Humanitarian Innovation Day 2018: Meeting humanitarian needs through scalable solutions and innovative partnerships

Building on the positive experiences from last year, the Humanitarian Innovation Platform* organized Humanitarian Innovation Day on May 23rd. The main topic of the day was scaling of innovative solutions through cross-sector partnerships.

Sebastian Blomli, senior education advisor, Save the Children Norway.

Sebastian Blomli, senior education advisor, Save the Children Norway.

Foto: Emilie Skogvang

International and domestic guest speakers from donors, commercial actors, academia and humanitarian organisations attended the event to challenge thinking about the future of the humanitarian sector, present tested solutions, and offer insights into humanitarian innovation.

 

Internet of things, blockchain and “EdTech” to address humanitarian needs
Three innovation projects supported by Innovation Norway were presented at the event, with the aim to share learnings and challenges from the pilot phase- and future plans for scaling. First, Save the Children presented their learnings from testing the Leap Learning Lab in Somalia. The project explores how education technology, or “EdTech” can be utilized to provide more children with better learning. Second, the Norwegian Church Aid (NCA) presented their project in the WASH sector. NCA have used open source remote sensing based on Internet of Things (IoT) to detect broken waterpoints. The project enables NCA to fix the waterpoints before people drink unsafe water and can thus prevent the spreading of disease. The third project presented was IFRC’s innovative project to utilize blockchain technology for enhanced data-management, digital ID and open loop cash assistance.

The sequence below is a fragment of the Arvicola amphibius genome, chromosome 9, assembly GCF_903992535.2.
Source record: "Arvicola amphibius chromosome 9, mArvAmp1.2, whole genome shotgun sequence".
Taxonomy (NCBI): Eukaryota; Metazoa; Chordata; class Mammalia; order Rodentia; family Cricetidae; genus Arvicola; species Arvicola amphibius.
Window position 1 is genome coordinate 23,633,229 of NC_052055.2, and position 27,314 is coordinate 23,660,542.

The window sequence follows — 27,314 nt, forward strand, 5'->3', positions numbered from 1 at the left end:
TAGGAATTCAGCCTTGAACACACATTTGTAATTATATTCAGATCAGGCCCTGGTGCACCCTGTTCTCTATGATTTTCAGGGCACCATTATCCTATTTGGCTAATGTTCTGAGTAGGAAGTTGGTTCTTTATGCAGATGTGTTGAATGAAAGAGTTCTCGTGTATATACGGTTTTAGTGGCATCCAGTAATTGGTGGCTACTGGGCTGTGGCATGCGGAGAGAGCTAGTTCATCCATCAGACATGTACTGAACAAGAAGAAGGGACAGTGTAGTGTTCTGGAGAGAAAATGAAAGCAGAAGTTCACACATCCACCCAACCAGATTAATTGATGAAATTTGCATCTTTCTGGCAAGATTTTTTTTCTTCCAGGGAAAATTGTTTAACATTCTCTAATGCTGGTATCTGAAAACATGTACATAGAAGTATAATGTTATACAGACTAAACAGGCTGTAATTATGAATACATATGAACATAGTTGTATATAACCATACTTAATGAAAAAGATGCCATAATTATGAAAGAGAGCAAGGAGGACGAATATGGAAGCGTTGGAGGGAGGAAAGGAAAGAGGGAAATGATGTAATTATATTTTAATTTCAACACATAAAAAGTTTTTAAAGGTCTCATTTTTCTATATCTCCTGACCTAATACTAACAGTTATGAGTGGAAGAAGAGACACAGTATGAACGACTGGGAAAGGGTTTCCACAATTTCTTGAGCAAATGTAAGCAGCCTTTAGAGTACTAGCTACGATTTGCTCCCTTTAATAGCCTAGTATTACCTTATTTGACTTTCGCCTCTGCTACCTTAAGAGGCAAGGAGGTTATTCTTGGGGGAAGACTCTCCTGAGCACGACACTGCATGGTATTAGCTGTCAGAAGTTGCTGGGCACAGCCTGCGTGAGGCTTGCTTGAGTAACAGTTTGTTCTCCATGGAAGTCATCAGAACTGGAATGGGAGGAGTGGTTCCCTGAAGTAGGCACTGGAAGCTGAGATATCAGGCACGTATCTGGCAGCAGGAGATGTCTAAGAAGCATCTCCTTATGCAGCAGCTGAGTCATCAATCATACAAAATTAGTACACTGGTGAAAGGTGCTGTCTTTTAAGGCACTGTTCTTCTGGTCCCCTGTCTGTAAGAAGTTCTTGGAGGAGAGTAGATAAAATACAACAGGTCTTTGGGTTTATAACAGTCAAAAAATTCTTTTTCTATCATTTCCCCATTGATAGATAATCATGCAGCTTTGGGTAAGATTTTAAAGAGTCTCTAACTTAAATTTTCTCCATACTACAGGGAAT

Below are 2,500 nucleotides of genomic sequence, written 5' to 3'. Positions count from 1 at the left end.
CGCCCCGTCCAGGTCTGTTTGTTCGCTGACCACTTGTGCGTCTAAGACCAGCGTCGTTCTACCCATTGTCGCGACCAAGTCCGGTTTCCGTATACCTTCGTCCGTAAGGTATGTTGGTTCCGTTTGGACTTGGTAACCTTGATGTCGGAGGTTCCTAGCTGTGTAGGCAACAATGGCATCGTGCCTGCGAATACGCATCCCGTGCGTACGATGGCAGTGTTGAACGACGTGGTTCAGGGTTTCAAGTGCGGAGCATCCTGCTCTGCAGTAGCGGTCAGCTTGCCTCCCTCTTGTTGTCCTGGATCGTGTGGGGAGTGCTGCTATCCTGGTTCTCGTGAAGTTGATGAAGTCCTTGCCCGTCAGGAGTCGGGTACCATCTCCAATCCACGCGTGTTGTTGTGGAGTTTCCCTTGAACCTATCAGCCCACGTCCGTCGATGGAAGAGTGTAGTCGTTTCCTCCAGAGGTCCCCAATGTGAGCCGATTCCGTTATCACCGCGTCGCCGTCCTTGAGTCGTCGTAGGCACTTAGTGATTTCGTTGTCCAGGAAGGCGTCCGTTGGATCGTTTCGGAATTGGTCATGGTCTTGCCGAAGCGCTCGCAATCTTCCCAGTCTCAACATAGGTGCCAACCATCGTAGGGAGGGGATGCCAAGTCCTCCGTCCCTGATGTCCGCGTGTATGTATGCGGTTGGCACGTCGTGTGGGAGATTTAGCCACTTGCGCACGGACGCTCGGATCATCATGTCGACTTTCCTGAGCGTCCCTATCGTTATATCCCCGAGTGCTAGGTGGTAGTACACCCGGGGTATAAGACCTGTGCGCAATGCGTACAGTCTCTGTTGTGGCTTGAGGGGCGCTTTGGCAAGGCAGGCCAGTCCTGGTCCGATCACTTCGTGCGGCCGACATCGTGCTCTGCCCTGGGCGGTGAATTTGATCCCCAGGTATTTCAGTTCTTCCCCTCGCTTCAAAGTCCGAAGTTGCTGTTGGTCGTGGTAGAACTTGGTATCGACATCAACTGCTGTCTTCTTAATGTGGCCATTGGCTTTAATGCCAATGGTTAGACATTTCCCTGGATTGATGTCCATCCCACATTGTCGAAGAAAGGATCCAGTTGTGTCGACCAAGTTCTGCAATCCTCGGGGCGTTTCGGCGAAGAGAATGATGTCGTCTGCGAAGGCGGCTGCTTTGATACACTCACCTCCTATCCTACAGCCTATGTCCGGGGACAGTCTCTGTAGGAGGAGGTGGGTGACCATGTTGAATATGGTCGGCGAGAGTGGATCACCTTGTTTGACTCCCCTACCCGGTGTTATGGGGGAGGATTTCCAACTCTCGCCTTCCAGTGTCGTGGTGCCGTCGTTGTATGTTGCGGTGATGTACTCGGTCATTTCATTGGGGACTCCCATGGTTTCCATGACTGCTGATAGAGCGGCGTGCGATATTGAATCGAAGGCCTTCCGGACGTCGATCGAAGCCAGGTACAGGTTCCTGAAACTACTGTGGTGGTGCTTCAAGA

Private-humanitarian collaborations: it takes two to tango
The day continued with a panel discussion on possibilities and difficulties in humanitarian-private partnerships. The parties in the panel discussion agreed that there is a need for a more demand driven approach in humanitarian innovation, which must be based on evidence. This demands closer, strategic collaboration with the private sector. Building trust, being open and honest and finding common ground is important to establish healthy collaborative relationships.

“It takes two to tango. Both businesses and NGOs must adapt in order to form successful partnerships in humanitarian innovation”, says Elisabeth Fosseli Olsen, head of humanitarian innovation initiatives in NOREPS.

 

*The Humanitarian Innovation Platform is a consortium established with the aim to exchange ideas and experiences across organizations. It is a joint project undertaken by Norwegian Refugee Council, Norwegian Church Aid, Norwegian Red Cross and Save the Children Norway to promote and foster innovation in the humanitarian sector. The consortium is supported and financed by Innovation Norway.